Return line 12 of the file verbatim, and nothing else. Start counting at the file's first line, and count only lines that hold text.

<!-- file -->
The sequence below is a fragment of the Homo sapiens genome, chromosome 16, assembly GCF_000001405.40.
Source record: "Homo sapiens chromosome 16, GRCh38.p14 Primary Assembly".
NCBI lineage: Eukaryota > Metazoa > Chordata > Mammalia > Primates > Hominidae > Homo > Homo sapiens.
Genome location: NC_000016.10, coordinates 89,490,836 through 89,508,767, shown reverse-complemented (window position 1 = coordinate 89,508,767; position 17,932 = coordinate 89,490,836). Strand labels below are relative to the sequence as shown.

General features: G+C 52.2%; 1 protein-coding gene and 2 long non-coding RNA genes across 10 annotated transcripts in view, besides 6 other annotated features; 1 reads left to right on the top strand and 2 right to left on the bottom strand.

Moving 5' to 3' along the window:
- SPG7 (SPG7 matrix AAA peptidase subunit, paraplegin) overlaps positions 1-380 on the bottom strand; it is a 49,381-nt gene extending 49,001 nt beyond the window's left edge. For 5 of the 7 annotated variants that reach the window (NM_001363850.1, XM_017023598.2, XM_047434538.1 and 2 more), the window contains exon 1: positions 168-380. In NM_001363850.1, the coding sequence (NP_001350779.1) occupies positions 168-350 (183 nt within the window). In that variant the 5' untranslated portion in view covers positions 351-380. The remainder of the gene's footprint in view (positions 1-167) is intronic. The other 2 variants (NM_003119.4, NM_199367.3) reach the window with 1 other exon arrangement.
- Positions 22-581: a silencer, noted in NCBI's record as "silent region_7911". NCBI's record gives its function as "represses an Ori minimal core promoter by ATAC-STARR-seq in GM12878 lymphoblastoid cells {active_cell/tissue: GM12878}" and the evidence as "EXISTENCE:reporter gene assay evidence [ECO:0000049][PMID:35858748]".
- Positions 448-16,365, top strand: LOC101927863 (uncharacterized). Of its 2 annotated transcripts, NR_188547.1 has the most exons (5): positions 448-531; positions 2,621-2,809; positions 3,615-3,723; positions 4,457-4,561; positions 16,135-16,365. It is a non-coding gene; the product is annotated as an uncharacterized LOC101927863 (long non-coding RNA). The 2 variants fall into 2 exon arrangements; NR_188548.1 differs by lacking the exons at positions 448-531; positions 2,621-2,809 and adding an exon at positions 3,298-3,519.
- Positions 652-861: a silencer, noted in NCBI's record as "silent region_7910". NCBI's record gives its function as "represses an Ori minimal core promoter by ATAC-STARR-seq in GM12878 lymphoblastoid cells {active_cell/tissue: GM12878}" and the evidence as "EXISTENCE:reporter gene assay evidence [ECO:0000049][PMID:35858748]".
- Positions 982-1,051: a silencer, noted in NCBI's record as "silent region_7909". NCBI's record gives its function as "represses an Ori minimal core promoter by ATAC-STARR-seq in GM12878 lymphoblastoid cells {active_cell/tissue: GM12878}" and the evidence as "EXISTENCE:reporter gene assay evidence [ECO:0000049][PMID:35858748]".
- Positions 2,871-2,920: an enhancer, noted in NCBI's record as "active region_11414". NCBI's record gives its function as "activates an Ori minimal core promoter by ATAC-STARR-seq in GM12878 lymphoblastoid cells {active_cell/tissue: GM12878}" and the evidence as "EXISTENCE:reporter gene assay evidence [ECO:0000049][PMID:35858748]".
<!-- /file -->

- Positions 2,871-2,920: an enhancer, noted in NCBI's record as "active region_11414". NCBI's record gives its function as "activates an Ori minimal core promoter by ATAC-STARR-seq in GM12878 lymphoblastoid cells {active_cell/tissue: GM12878}" and the evidence as "EXISTENCE:reporter gene assay evidence [ECO:0000049][PMID:35858748]".